Nowadays, tech savvy employers and large companies usually ask potential employees to submit their resumes electronically. Most of the time, resumes are requested as Word or PDF files attached to email messages, but some employers will also ask candidates to use a company-sponsored app or fill out a digital form on a company website.
Companies rarely request a hard copy sent in by mail or fax—but it does happen. And if you find a post for your dream job with instructions to apply by mail, you'll want to respond the right way and give yourself every advantage over your competition. Try these moves.
Use High-Quality Paper
Print out your formal, finished resume on paper that contains at least 10 percent linen or other forms of cloth fiber. This kind of paper is thicker and heavier than ordinary inkjet paper and it feels more formal and expensive in a reader's hand. You can find this kind of paper at any office supply store. Make sure you print your resume several times beforehand on ordinary paper so you can see what your formatting decisions look like on the page, not just on the screen.
Include the Correct Address & Correct Postage
If you fill out address information incompletely in an email, you message may be bounced back to you—but this doesn't always happen with snail mail. Double and triple check to make sure the address and the name of your addressee are clear and spelled correctly. And don't leave your postage amounts to chance—if you're not sure a single stamp will work, add two or have your letter weighed at the post office.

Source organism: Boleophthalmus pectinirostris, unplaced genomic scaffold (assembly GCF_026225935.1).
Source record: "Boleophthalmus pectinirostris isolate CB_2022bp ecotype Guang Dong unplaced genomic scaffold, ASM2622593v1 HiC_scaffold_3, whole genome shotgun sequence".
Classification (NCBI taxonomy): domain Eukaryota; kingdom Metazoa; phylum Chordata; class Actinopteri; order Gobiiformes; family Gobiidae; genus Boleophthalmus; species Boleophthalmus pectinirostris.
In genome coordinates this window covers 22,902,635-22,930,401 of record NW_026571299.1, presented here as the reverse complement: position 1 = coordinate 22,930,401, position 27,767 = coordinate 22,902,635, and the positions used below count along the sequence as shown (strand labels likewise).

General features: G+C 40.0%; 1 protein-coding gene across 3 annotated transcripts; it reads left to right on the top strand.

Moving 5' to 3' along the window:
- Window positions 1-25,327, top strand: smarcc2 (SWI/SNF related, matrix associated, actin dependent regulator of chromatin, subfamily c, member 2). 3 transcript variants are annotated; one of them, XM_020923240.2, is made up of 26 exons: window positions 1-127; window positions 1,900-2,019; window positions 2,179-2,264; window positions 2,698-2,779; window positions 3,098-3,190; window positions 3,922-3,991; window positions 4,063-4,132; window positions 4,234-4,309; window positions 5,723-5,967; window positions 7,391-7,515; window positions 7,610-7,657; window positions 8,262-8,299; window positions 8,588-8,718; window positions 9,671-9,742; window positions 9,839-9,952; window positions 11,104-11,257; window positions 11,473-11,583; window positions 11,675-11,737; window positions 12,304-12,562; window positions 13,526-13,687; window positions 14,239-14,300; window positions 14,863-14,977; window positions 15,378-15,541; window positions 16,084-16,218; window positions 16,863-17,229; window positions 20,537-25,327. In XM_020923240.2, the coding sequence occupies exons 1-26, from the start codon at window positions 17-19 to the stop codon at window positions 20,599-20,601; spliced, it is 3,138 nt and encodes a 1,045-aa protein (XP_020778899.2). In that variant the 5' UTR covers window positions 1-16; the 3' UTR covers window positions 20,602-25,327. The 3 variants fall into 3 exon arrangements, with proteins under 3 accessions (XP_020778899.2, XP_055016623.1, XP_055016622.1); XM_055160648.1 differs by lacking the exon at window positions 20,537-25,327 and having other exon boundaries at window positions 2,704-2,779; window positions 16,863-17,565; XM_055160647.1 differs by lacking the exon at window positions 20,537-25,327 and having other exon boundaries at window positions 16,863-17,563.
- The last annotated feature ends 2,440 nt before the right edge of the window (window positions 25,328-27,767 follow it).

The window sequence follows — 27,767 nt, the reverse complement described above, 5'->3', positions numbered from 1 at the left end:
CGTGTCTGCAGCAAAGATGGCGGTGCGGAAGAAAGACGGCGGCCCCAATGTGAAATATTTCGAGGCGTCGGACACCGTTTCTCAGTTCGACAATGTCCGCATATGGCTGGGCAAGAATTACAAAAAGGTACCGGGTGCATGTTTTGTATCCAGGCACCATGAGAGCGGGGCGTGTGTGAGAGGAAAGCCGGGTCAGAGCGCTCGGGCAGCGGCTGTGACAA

Become a Fax Master
If you're asked to submit your resume by fax, and you don't a have fax machine (which is true of most people), find one at your local copy center or student career services office. You can also use software that can allow you to convert emails to faxes. In any case, it's very important to enclose a clear cover sheet explaining your document to anyone who happens to walk past the receiving fax machine and find it when it arrives. If you're submitting this way, it's also a good idea to contact the company by phone or email to confirm that your fax has arrived legibly and intact.
Consider the Long Term
If you're asked to submit your resume using an especially outdated or unconventional format, don't overlook the context and significance of this request. A company—or an individual manager—who can only accept applications by hard copy or fax may be a very new startup operating on a bare bones budget. They might also be located in a remote area, or a place with limited internet connectivity.
But if neither of these are the case and you're being asked to apply this way simply because the employers are unable or unwilling to accept modern forms of communication, this might be a red flag. Bear this in mind as you move forward with the process and ultimately receive an offer. Make sure this kind of company matches your working style and the direction in which you'd like to take your career.
A Great Resume Stands Out, No Matter How It's Submitted
Elegant, professional formatting and layout decisions can set your resume apart from the competition no matter how it arrives in the hands of potential employers. Give yourself the best chance at success by visiting LiveCareer before you attach your cover letter and send both documents out into the world.